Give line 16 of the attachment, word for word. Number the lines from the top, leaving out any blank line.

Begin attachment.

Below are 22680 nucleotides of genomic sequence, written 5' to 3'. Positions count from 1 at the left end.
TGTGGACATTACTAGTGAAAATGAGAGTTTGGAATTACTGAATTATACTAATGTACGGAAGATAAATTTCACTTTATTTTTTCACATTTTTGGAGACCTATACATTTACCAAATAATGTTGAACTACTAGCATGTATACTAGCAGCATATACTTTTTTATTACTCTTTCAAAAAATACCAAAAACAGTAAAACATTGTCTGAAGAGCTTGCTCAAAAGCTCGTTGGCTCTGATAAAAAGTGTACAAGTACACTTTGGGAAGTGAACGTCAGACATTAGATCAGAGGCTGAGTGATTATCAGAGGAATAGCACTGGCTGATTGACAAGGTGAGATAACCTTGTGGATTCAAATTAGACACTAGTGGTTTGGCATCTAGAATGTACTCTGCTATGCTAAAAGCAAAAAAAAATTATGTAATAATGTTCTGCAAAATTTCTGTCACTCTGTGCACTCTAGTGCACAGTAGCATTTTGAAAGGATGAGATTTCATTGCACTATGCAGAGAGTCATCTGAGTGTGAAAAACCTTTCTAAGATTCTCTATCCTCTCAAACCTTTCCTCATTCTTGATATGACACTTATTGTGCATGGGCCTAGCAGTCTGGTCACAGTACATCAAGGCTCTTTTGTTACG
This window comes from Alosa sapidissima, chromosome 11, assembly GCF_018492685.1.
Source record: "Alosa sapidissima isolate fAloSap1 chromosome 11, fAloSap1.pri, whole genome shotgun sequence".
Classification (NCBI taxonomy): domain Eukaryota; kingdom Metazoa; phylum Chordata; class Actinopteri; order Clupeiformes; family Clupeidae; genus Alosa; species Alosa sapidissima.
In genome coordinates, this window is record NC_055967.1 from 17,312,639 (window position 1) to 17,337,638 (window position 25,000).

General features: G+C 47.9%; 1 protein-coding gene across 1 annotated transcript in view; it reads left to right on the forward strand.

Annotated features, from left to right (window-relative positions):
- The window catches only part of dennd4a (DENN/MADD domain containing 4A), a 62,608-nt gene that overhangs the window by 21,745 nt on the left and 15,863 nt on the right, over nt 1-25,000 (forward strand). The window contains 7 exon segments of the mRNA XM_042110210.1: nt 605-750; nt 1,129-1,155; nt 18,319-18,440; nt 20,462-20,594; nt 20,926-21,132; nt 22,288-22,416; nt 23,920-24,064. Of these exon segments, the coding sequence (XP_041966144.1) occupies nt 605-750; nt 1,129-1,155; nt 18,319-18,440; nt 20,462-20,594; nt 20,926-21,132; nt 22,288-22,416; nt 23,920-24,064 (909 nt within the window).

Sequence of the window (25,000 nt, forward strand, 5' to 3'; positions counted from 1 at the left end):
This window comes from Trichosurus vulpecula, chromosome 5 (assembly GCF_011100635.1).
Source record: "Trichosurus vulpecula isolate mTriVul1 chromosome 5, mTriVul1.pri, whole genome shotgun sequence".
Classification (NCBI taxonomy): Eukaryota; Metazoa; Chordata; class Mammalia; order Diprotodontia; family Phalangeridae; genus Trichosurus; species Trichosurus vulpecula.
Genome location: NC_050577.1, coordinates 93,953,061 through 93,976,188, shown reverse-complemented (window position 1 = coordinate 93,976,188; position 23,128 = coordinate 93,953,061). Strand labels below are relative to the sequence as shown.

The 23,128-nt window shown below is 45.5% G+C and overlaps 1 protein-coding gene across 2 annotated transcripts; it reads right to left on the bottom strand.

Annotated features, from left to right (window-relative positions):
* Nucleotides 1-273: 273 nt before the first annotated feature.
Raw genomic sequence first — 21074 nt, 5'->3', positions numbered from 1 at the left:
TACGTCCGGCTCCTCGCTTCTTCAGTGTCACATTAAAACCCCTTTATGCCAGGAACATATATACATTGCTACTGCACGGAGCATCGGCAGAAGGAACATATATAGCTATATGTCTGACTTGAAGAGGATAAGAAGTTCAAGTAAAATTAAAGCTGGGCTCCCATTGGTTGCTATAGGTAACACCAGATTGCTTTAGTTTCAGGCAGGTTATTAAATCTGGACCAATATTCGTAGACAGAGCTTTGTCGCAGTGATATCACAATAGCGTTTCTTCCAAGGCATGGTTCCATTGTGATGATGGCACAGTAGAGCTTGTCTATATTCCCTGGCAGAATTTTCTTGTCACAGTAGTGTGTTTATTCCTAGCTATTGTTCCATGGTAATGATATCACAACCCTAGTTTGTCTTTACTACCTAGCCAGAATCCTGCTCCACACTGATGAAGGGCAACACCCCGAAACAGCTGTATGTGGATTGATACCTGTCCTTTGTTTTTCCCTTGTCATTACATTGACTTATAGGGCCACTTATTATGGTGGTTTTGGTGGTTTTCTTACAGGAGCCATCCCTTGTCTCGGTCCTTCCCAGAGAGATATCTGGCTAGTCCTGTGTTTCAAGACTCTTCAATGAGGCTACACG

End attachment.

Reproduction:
Annotated features, from left to right (window-relative positions):